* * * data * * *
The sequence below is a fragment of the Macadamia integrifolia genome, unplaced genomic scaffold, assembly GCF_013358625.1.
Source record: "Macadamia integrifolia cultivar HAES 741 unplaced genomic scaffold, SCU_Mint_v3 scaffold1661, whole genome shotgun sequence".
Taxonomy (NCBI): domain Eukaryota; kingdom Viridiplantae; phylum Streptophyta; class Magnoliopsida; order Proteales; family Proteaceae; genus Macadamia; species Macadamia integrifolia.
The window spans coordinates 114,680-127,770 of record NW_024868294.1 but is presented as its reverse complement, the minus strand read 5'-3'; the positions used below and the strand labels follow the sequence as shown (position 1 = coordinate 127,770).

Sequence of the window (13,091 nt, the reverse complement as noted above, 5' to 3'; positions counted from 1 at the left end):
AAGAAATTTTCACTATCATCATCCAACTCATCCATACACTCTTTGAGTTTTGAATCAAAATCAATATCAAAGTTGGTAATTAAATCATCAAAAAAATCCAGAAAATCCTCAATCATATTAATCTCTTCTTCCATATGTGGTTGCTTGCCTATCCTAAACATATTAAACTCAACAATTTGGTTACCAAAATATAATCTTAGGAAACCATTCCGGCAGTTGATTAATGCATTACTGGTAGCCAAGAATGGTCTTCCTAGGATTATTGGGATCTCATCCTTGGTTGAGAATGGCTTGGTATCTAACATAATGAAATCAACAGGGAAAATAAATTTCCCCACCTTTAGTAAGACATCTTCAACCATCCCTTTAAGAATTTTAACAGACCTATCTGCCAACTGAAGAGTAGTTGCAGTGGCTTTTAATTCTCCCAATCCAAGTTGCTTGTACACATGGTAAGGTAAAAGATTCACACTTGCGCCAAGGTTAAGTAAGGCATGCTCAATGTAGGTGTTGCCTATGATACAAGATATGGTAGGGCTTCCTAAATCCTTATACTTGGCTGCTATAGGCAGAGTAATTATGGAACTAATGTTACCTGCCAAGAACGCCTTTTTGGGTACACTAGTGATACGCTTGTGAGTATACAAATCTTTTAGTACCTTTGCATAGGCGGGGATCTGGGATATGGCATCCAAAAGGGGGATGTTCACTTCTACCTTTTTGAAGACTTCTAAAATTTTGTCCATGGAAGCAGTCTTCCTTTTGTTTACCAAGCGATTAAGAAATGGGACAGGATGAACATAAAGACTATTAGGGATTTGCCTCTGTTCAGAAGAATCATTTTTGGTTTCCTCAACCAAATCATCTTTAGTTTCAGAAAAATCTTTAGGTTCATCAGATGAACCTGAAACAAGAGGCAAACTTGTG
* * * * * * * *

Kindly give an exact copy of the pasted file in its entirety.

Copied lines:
The sequence below is a fragment of the Macadamia integrifolia genome, unplaced genomic scaffold, assembly GCF_013358625.1.
Source record: "Macadamia integrifolia cultivar HAES 741 unplaced genomic scaffold, SCU_Mint_v3 scaffold1661, whole genome shotgun sequence".
Taxonomy (NCBI): domain Eukaryota; kingdom Viridiplantae; phylum Streptophyta; class Magnoliopsida; order Proteales; family Proteaceae; genus Macadamia; species Macadamia integrifolia.
The window spans coordinates 114,680-127,770 of record NW_024868294.1 but is presented as its reverse complement, the minus strand read 5'-3'; the positions used below and the strand labels follow the sequence as shown (position 1 = coordinate 127,770).

Sequence of the window (13,091 nt, the reverse complement as noted above, 5' to 3'; positions counted from 1 at the left end):
AAGAAATTTTCACTATCATCATCCAACTCATCCATACACTCTTTGAGTTTTGAATCAAAATCAATATCAAAGTTGGTAATTAAATCATCAAAAAAATCCAGAAAATCCTCAATCATATTAATCTCTTCTTCCATATGTGGTTGCTTGCCTATCCTAAACATATTAAACTCAACAATTTGGTTACCAAAATATAATCTTAGGAAACCATTCCGGCAGTTGATTAATGCATTACTGGTAGCCAAGAATGGTCTTCCTAGGATTATTGGGATCTCATCCTTGGTTGAGAATGGCTTGGTATCTAACATAATGAAATCAACAGGGAAAATAAATTTCCCCACCTTTAGTAAGACATCTTCAACCATCCCTTTAAGAATTTTAACAGACCTATCTGCCAACTGAAGAGTAGTTGCAGTGGCTTTTAATTCTCCCAATCCAAGTTGCTTGTACACATGGTAAGGTAAAAGATTCACACTTGCGCCAAGGTTAAGTAAGGCATGCTCAATGTAGGTGTTGCCTATGATACAAGATATGGTAGGGCTTCCTAAATCCTTATACTTGGCTGCTATAGGCAGAGTAATTATGGAACTAATGTTACCTGCCAAGAACGCCTTTTTGGGTACACTAGTGATACGCTTGTGAGTATACAAATCTTTTAGTACCTTTGCATAGGCGGGGATCTGGGATATGGCATCCAAAAGGGGGATGTTCACTTCTACCTTTTTGAAGACTTCTAAAATTTTGTCCATGGAAGCAGTCTTCCTTTTGTTTACCAAGCGATTAAGAAATGGGACAGGATGAACATAAAGACTATTAGGGATTTGCCTCTGTTCAGAAGAATCATTTTTGGTTTCCTCAACCAAATCATCTTTAGTTTCAGAAAAATCTTTAGGTTCATCAGATGAACCTGAAACAAGAGGCAAACTTGTG